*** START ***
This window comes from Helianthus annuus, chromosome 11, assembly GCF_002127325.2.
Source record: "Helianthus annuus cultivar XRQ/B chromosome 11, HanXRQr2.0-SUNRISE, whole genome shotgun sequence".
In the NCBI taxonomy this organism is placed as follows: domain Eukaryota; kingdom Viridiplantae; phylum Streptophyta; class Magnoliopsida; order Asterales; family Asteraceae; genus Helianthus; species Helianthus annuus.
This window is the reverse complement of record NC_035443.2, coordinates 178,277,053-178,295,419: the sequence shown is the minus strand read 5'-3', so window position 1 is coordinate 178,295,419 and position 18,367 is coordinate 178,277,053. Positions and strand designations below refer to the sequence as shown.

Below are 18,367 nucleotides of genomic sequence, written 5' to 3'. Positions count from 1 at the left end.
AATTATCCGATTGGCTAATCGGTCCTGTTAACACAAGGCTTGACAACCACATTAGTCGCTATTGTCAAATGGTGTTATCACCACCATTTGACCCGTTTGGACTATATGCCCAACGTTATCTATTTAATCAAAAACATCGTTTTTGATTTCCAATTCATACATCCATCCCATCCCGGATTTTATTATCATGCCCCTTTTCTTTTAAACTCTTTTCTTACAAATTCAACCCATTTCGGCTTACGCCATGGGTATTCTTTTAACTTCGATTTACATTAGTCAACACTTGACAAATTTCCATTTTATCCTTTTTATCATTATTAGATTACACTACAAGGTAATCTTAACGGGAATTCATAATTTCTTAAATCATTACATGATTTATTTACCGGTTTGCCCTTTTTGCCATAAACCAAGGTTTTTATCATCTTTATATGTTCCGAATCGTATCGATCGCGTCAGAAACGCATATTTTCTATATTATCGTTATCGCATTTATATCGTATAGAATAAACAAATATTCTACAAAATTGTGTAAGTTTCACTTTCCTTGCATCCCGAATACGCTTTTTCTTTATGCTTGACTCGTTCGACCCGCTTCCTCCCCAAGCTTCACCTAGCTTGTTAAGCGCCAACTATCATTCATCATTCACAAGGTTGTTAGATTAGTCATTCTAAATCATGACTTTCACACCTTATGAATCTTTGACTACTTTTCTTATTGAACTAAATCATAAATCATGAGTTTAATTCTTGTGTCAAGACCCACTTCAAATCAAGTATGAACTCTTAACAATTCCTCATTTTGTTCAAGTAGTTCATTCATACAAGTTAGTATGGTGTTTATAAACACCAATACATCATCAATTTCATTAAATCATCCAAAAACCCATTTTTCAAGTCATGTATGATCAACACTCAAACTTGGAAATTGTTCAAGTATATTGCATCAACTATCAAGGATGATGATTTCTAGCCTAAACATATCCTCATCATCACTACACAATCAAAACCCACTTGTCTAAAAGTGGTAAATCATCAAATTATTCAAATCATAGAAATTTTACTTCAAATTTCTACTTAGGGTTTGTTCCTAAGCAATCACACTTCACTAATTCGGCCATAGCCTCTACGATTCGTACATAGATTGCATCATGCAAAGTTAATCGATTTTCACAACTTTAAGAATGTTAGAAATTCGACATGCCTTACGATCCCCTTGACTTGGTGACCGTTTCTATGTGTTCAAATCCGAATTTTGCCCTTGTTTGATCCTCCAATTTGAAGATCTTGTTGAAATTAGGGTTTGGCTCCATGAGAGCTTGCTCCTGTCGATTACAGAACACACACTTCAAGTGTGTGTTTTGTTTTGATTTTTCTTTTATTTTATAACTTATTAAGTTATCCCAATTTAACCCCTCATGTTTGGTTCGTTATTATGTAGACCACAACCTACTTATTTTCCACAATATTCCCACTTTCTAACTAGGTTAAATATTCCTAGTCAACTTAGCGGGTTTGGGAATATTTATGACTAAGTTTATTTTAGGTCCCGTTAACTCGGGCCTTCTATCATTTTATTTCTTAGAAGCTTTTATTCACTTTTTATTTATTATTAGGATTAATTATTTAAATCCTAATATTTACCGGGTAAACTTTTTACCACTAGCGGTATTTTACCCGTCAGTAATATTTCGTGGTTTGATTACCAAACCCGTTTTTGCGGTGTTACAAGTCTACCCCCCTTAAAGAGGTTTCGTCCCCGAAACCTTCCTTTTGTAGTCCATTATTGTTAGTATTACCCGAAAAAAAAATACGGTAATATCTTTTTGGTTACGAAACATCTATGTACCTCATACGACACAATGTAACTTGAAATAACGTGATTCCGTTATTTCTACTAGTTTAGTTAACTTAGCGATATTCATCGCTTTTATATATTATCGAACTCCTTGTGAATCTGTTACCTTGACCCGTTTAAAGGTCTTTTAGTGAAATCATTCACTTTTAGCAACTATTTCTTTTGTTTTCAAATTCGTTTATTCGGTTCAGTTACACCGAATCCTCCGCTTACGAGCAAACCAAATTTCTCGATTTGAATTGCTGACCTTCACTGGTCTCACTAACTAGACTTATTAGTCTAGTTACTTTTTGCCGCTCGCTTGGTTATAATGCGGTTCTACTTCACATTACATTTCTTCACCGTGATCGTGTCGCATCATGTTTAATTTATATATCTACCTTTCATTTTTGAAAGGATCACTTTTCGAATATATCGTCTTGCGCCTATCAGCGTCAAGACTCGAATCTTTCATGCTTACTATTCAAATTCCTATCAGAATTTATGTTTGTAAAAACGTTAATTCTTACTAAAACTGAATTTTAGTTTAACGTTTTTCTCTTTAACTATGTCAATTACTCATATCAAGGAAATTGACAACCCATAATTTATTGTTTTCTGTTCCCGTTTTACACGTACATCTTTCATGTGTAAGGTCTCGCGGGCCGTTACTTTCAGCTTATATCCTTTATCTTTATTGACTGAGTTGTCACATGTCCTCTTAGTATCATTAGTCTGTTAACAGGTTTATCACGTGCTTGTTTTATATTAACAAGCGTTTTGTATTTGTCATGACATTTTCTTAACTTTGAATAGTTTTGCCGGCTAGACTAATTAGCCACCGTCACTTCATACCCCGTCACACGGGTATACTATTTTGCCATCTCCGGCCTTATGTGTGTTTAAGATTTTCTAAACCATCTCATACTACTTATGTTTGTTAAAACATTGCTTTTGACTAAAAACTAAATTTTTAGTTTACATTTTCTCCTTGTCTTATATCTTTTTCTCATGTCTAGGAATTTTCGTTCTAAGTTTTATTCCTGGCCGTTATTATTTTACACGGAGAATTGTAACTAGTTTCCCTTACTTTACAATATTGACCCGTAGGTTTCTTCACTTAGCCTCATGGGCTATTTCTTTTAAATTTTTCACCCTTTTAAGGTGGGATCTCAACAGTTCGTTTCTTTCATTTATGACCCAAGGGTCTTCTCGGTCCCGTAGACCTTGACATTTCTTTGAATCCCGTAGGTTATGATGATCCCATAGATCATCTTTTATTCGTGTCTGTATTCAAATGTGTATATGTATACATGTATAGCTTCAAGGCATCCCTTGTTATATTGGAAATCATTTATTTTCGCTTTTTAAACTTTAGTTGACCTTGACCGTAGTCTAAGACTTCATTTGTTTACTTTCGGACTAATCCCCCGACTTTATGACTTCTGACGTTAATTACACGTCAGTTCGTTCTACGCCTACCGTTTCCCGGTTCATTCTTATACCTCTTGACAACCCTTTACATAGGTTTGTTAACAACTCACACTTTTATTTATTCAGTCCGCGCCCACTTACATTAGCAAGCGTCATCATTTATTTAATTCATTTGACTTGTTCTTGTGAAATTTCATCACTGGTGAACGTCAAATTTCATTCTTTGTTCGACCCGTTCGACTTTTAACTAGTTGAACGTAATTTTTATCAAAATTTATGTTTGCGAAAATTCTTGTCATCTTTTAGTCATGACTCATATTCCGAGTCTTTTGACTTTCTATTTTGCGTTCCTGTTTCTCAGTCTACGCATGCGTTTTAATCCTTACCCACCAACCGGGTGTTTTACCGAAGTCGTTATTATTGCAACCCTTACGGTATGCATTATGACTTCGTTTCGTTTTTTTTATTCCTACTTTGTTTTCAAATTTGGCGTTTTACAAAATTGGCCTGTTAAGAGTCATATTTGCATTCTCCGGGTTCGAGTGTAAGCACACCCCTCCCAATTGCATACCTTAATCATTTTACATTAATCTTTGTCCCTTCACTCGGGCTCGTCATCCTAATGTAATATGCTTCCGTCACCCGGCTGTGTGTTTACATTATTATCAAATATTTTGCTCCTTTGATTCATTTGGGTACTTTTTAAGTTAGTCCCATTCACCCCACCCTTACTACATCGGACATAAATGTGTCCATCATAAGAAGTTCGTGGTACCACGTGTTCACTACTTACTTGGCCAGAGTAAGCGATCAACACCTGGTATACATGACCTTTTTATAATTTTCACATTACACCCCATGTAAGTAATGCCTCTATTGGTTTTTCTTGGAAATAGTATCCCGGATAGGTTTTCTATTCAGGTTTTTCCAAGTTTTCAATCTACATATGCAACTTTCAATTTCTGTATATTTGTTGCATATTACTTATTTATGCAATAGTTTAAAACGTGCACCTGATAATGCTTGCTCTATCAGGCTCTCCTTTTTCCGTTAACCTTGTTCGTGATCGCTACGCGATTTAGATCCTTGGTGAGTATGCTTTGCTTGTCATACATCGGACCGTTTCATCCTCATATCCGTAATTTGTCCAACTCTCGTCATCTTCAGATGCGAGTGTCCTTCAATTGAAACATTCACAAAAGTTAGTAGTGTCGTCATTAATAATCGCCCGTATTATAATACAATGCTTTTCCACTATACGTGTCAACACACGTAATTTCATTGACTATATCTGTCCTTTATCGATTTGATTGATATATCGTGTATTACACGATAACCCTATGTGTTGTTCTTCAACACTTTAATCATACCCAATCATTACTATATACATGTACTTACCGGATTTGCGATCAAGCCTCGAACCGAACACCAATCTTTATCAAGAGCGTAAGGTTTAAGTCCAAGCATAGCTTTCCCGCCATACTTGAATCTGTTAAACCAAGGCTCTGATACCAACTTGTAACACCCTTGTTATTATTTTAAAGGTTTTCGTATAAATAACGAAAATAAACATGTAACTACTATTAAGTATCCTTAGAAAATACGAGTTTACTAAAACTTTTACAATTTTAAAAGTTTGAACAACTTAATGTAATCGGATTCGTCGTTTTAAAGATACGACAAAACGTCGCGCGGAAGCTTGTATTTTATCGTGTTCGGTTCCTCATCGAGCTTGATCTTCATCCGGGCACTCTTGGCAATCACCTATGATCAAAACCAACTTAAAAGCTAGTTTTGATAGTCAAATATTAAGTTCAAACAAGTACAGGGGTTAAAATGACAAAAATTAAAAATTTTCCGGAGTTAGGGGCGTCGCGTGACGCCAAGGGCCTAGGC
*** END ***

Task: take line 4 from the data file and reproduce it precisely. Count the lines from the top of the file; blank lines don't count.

This window is the reverse complement of record NC_035443.2, coordinates 178,277,053-178,295,419: the sequence shown is the minus strand read 5'-3', so window position 1 is coordinate 178,295,419 and position 18,367 is coordinate 178,277,053. Positions and strand designations below refer to the sequence as shown.